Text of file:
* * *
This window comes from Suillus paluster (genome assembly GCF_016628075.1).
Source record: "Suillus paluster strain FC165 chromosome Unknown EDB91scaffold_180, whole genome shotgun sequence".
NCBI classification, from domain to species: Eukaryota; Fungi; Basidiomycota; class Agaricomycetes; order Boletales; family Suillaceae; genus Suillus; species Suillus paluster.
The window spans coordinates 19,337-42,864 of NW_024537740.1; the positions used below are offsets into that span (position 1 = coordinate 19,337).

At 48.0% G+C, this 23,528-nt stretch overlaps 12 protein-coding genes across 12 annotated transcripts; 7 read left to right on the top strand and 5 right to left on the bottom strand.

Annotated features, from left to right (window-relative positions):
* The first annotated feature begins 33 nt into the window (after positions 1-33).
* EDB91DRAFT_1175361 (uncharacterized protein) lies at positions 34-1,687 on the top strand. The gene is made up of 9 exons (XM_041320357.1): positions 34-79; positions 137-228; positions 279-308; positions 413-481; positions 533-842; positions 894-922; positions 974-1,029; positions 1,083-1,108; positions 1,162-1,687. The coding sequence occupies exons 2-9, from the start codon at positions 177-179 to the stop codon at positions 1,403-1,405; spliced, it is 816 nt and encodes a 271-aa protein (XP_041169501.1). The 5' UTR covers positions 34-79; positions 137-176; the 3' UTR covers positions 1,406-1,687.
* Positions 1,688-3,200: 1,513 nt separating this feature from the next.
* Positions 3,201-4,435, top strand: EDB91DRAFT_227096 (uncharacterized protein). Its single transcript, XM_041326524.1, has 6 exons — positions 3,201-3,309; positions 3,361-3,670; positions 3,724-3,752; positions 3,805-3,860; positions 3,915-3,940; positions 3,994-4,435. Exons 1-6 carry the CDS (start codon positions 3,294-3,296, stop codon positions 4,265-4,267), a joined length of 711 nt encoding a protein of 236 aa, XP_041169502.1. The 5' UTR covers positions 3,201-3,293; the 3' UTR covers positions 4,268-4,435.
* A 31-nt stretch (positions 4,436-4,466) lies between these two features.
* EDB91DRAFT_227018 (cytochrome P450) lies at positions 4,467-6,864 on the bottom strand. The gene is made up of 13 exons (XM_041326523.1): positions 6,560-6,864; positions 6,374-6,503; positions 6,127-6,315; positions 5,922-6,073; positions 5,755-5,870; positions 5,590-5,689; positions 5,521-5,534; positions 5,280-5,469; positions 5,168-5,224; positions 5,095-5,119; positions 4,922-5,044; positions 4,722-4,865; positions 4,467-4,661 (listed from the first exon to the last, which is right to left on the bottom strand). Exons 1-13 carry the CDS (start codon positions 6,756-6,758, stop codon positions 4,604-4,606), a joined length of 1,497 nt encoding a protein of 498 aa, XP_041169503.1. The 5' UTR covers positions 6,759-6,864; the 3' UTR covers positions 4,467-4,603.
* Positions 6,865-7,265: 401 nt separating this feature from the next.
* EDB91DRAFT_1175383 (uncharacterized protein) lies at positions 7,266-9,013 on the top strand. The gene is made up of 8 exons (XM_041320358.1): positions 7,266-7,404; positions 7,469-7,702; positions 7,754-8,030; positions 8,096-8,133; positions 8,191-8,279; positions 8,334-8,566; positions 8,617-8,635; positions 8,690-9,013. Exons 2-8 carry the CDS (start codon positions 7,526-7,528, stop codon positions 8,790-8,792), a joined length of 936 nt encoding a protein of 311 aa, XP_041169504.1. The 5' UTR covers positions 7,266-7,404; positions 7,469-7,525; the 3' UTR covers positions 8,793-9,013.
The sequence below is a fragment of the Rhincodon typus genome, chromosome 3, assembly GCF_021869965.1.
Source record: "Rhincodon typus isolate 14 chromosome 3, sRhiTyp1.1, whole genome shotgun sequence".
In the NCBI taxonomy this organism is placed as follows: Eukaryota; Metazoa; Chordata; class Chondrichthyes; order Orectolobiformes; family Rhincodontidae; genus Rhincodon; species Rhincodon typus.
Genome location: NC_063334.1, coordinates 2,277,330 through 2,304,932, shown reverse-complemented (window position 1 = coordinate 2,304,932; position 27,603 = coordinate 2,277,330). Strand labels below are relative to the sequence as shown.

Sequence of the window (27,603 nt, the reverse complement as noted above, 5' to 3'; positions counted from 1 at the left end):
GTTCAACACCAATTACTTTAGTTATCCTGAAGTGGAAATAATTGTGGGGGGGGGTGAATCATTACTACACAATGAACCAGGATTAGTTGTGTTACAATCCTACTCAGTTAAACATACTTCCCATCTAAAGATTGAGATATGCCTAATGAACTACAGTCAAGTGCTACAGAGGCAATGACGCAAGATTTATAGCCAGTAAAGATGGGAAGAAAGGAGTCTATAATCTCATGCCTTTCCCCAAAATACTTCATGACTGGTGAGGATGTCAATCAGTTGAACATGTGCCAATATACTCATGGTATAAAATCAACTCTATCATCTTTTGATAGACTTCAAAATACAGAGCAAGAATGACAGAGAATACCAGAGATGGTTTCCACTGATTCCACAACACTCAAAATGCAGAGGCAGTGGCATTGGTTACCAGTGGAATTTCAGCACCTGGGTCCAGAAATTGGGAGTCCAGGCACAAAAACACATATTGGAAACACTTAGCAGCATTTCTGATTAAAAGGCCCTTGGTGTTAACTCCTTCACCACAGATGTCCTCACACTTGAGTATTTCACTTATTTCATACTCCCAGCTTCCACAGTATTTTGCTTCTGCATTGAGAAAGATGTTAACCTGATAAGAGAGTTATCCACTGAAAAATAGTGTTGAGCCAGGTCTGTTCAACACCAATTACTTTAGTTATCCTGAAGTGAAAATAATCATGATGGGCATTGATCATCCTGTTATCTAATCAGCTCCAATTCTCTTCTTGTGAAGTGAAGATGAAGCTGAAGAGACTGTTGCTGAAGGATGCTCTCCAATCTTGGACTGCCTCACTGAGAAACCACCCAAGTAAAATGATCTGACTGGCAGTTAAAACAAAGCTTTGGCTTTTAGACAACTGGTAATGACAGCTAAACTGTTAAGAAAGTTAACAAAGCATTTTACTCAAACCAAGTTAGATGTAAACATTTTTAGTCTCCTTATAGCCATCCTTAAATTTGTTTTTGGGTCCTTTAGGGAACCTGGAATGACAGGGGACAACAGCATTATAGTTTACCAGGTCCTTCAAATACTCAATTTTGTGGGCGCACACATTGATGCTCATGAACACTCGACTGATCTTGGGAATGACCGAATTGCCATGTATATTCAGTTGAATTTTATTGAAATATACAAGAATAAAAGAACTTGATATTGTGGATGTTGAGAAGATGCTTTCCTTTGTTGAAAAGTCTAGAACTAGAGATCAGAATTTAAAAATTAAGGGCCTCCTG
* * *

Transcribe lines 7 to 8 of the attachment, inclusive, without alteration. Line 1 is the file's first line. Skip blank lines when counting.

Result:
* The first annotated feature begins 33 nt into the window (after positions 1-33).
* EDB91DRAFT_1175361 (uncharacterized protein) lies at positions 34-1,687 on the top strand. The gene is made up of 9 exons (XM_041320357.1): positions 34-79; positions 137-228; positions 279-308; positions 413-481; positions 533-842; positions 894-922; positions 974-1,029; positions 1,083-1,108; positions 1,162-1,687. The coding sequence occupies exons 2-9, from the start codon at positions 177-179 to the stop codon at positions 1,403-1,405; spliced, it is 816 nt and encodes a 271-aa protein (XP_041169501.1). The 5' UTR covers positions 34-79; positions 137-176; the 3' UTR covers positions 1,406-1,687.